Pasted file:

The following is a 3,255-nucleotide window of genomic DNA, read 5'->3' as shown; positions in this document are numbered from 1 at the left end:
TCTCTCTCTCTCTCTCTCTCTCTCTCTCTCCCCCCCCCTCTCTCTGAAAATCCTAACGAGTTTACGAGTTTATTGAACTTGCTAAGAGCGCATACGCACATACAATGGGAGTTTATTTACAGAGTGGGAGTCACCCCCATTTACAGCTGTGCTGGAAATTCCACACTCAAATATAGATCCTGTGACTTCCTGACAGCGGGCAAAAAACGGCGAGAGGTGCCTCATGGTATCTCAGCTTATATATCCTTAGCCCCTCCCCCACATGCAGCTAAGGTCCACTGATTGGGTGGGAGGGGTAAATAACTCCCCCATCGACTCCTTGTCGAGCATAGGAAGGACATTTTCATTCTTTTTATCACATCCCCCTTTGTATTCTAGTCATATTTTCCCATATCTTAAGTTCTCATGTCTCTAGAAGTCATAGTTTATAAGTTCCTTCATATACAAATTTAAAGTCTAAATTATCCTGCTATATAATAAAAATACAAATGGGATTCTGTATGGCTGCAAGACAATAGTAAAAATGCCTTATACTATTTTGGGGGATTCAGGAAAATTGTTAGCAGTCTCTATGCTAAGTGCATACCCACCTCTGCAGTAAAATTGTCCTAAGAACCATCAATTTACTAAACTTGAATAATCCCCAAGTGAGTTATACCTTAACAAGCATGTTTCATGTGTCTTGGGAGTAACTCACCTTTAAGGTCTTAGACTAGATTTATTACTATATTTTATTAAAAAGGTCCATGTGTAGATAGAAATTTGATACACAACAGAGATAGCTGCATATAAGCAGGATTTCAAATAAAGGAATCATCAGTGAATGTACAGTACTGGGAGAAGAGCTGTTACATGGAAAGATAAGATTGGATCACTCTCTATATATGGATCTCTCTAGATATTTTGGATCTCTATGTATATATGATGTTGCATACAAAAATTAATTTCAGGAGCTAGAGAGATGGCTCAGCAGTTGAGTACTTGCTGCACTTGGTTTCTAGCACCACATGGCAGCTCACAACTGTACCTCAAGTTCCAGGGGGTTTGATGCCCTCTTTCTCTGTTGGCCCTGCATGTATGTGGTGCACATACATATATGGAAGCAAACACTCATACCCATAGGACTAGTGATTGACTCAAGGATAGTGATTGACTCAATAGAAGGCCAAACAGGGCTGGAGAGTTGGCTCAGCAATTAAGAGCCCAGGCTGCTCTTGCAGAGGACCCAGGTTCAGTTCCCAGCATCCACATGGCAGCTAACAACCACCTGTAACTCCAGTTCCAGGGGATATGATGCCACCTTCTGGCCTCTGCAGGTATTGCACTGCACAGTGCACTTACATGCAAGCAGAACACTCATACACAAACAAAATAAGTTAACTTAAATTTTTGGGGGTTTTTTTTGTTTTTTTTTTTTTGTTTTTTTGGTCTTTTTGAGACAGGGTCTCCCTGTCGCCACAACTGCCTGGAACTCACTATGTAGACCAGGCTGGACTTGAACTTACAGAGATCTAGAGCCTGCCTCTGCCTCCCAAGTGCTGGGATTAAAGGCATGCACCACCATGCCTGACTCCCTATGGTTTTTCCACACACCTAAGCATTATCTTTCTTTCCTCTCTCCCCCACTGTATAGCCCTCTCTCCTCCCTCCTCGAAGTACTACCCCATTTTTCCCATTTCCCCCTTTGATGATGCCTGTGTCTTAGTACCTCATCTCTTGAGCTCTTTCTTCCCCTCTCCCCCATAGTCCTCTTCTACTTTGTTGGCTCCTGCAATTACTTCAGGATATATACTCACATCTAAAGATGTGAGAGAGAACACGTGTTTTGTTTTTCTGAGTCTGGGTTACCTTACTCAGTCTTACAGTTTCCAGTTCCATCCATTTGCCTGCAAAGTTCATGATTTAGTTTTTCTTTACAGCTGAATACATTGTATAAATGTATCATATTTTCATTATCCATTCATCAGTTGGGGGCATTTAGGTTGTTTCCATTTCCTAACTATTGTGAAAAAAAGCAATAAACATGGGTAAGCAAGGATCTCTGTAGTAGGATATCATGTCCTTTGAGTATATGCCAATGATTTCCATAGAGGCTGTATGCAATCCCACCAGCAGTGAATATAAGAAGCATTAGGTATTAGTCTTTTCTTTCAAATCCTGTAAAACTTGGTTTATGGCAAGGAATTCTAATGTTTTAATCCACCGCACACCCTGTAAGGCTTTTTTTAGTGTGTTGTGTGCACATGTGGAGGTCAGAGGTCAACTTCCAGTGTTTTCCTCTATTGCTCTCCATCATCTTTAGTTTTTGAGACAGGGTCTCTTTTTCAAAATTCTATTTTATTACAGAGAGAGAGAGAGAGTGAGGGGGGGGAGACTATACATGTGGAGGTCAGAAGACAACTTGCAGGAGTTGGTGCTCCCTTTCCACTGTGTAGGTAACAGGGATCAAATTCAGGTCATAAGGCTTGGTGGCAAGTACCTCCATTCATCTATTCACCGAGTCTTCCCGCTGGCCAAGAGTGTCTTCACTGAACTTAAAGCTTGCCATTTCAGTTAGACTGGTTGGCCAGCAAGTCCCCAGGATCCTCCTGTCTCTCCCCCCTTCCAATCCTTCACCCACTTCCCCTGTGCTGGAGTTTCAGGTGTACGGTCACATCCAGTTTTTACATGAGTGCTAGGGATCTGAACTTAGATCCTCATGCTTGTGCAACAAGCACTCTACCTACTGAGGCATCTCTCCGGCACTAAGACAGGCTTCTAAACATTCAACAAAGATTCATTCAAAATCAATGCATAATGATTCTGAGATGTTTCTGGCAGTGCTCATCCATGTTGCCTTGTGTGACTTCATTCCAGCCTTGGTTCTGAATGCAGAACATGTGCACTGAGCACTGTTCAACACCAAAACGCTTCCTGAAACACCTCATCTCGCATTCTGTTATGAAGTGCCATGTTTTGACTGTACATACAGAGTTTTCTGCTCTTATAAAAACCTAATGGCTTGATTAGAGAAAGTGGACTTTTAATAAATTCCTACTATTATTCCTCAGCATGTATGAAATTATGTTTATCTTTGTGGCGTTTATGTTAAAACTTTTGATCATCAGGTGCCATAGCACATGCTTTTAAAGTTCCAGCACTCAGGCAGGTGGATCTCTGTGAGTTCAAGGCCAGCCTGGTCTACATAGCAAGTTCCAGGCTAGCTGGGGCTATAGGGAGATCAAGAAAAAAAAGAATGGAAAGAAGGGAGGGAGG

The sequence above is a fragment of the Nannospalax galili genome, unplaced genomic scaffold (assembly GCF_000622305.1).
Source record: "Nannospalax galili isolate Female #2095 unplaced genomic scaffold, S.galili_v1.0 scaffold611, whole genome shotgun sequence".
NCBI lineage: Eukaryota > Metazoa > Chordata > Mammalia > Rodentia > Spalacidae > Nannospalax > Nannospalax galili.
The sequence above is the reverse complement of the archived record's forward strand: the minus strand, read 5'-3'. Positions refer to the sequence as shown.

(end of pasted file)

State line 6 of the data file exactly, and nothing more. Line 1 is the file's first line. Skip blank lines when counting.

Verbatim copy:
The sequence above is the reverse complement of the archived record's forward strand: the minus strand, read 5'-3'. Positions refer to the sequence as shown.